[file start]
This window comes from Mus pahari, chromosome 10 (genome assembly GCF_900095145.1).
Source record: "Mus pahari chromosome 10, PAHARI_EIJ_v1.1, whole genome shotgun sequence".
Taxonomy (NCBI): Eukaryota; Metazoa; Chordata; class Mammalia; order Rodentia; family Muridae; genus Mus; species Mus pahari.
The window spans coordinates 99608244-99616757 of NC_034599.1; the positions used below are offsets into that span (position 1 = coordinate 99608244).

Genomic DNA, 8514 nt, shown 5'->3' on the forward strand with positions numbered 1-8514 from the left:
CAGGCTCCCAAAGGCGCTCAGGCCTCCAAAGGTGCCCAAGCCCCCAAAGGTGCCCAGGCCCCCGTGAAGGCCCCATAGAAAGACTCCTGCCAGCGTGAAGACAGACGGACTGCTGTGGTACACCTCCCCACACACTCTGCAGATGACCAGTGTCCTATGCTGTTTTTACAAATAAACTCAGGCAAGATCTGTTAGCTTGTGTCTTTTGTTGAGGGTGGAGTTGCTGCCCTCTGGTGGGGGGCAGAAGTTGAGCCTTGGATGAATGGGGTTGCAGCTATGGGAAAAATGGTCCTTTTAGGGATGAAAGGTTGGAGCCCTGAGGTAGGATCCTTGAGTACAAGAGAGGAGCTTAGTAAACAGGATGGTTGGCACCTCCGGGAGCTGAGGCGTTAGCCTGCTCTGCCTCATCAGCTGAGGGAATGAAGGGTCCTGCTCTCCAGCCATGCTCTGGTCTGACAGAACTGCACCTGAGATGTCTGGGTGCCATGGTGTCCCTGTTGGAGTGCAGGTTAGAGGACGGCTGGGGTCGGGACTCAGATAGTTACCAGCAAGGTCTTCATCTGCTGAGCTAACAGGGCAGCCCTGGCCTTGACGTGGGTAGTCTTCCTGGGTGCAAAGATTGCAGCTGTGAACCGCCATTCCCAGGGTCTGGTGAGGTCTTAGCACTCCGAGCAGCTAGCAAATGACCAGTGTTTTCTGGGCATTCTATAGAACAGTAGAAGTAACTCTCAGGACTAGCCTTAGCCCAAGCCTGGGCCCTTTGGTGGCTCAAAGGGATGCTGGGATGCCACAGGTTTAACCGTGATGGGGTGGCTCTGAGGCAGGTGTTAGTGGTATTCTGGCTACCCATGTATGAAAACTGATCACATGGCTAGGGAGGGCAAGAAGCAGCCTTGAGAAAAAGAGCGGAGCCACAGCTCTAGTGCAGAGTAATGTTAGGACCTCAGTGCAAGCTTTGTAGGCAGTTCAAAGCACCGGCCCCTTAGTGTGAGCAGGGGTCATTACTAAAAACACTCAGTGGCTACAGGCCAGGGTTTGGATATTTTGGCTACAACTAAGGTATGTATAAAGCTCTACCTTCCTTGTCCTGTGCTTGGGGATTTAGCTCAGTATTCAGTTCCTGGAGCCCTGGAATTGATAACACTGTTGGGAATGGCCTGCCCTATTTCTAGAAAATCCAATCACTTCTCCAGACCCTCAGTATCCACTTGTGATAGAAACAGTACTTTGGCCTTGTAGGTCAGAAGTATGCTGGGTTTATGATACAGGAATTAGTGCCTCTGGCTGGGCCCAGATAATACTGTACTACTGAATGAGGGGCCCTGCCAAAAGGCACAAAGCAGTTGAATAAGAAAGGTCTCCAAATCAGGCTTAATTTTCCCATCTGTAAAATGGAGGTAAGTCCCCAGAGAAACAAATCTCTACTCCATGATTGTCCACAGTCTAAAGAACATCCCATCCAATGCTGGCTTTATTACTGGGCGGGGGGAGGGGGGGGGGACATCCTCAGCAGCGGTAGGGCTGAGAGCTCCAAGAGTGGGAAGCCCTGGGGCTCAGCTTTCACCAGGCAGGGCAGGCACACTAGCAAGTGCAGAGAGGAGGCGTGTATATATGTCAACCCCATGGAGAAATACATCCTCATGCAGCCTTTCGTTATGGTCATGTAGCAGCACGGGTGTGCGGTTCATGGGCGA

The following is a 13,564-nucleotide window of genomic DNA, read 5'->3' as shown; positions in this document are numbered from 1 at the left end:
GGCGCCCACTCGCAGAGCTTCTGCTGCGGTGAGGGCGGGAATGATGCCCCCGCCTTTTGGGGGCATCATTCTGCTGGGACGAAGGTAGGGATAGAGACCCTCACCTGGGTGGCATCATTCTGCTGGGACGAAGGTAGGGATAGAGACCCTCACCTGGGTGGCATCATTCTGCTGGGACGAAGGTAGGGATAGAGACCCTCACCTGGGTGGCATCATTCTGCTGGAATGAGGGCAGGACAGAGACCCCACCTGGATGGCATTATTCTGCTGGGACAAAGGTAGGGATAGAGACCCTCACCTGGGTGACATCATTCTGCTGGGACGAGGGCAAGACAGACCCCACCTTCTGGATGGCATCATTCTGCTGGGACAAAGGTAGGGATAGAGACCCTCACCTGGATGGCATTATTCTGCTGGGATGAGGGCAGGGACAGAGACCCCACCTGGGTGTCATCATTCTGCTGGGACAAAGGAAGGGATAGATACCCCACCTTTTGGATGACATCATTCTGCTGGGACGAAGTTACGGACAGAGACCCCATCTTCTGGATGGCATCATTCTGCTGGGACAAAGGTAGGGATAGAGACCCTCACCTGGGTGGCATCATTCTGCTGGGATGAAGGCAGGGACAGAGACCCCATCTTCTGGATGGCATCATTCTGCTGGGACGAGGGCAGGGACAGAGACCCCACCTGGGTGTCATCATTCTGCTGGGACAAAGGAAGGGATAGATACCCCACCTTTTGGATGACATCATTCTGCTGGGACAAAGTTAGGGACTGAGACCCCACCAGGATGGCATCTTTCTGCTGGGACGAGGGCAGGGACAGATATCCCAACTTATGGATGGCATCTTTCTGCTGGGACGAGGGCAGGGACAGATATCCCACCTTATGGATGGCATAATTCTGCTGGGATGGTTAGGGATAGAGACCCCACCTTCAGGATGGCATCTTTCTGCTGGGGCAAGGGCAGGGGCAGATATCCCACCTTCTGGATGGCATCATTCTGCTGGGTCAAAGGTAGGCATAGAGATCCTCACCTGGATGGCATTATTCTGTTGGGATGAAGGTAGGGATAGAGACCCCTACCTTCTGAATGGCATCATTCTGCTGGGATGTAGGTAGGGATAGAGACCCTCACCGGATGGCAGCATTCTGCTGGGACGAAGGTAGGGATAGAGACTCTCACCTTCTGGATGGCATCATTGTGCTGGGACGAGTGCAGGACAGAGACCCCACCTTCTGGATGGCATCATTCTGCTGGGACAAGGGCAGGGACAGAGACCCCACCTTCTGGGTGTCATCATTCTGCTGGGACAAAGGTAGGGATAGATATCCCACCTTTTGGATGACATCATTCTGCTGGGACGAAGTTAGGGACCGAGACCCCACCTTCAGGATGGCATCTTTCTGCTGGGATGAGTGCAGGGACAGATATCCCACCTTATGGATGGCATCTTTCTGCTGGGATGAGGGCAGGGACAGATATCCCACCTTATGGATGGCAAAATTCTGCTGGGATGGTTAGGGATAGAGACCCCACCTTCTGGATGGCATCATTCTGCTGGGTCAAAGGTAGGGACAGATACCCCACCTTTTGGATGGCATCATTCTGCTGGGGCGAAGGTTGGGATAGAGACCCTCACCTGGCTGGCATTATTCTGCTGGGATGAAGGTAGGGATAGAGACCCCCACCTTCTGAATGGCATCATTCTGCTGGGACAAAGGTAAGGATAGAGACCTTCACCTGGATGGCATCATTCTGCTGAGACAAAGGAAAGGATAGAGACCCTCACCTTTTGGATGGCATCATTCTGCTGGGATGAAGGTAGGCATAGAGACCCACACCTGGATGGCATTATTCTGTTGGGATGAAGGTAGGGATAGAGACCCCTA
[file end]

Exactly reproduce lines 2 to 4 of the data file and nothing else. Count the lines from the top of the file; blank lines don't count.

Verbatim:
Source record: "Mus pahari chromosome 10, PAHARI_EIJ_v1.1, whole genome shotgun sequence".
Taxonomy (NCBI): Eukaryota; Metazoa; Chordata; class Mammalia; order Rodentia; family Muridae; genus Mus; species Mus pahari.
The window spans coordinates 99608244-99616757 of NC_034599.1; the positions used below are offsets into that span (position 1 = coordinate 99608244).